THE INDUSTRIAL REVOLUTION (G3a)
xxxxxIt was in 1771 that the textile "king", Richard Arkwright, opened up the first factory worked by water power and began the movement towards industrialisation. However, many earlier inventions had led up to this move, especially in the woollen and cotton industries, where men like John Kay, James Hargreaves and Arkwright himself had greatly improved the quality and output of the machinery in use. Then in 1779 Samuel Crompton, by his "spinning mule", virtually put the industry on to large-
xxxxxThe start of the Industrial Revolution is difficult if not impossible to fix by date. The Revolution was not, as we know, a dramatic change, but a long drawn out process differing in speed and intensity from industry to industry and region to region. The year 1771 is selected here simply because it was at this time that the English textile industrialist Richard Arkwright moved away from the restrictions of a cottage industry and set up his cotton mill at Cromford, Derbyshire, worked by waterpower (illustrated).This was the first factory of its kind in the world, where people were brought together in one building and organised for work under a harsh code of discipline. As such it was the beginning of the factory system in Britain, a system which was to become the characteristic method of production in modern society, the very essence, in fact, of an Industrial Revolution. The year 1771 witnessed, if nothing else, the first visible move from the old to the new in the world of manufacture.
xxxxxBut this said, there were, of course, earlier events -
xxxxxAs we have seen, the need to use water power had already been anticipated by Arkwright. His water frame had been designed with that in mind. A few years after he had established his first water-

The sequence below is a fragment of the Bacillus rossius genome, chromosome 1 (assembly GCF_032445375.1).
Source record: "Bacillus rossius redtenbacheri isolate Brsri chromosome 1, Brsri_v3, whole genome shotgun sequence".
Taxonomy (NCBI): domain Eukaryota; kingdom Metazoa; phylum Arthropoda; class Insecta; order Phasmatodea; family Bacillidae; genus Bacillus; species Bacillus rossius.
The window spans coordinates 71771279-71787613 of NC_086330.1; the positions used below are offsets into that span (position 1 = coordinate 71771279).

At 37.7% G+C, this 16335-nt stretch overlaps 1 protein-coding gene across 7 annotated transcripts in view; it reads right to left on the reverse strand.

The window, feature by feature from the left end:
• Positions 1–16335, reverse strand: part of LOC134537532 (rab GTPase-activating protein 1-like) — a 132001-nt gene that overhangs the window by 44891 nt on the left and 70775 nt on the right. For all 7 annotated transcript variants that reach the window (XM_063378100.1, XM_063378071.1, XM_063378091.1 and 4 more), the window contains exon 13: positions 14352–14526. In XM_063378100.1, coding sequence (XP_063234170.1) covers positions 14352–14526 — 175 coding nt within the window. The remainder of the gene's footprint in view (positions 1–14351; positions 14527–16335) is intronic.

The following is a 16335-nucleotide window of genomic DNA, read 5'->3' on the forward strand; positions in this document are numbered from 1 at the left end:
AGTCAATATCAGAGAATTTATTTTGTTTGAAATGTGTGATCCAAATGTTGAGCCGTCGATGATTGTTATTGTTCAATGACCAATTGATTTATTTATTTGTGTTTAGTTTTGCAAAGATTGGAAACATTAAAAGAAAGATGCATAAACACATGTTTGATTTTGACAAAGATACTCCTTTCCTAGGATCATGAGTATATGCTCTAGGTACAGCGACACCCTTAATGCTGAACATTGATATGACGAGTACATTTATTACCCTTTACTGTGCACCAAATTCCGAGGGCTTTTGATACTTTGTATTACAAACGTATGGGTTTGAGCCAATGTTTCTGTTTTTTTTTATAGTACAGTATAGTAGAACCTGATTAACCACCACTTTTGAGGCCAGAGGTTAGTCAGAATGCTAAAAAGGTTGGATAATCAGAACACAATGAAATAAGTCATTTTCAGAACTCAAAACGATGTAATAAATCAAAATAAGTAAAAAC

xxxxxThis very source had begun to take shape in 1709 (AN) with Abraham Darby's revolutionary improvement in the production of cast-
xxxxxBut the real breakthrough came in the early 1780s when James Watt not only provided his engine with double-
xxxxxAs far as improvements to transport were concerned -
xxxxxNor were roads completely neglected. During the period 1760 to 1774, for example, over 450 turnpike acts were passed by Parliament, and each trust was responsible for developing and maintaining certain stretches of road. Again, however, the work of such men as Metcalf, Telford and Macadam was to take place after 1783.
xxxxxTo a very large extent, the Industrial Revolution was a British phenomenon at this particular time. For the most part, countries on the continent and in North America were to feel the effects of industrialisation as from the new century. There were a number of reasons for this. Britain had an abundant supply of natural resources -
Cromford: tinted engraving, early 1800s, artist unknown. Water Power: drawing by the Pre-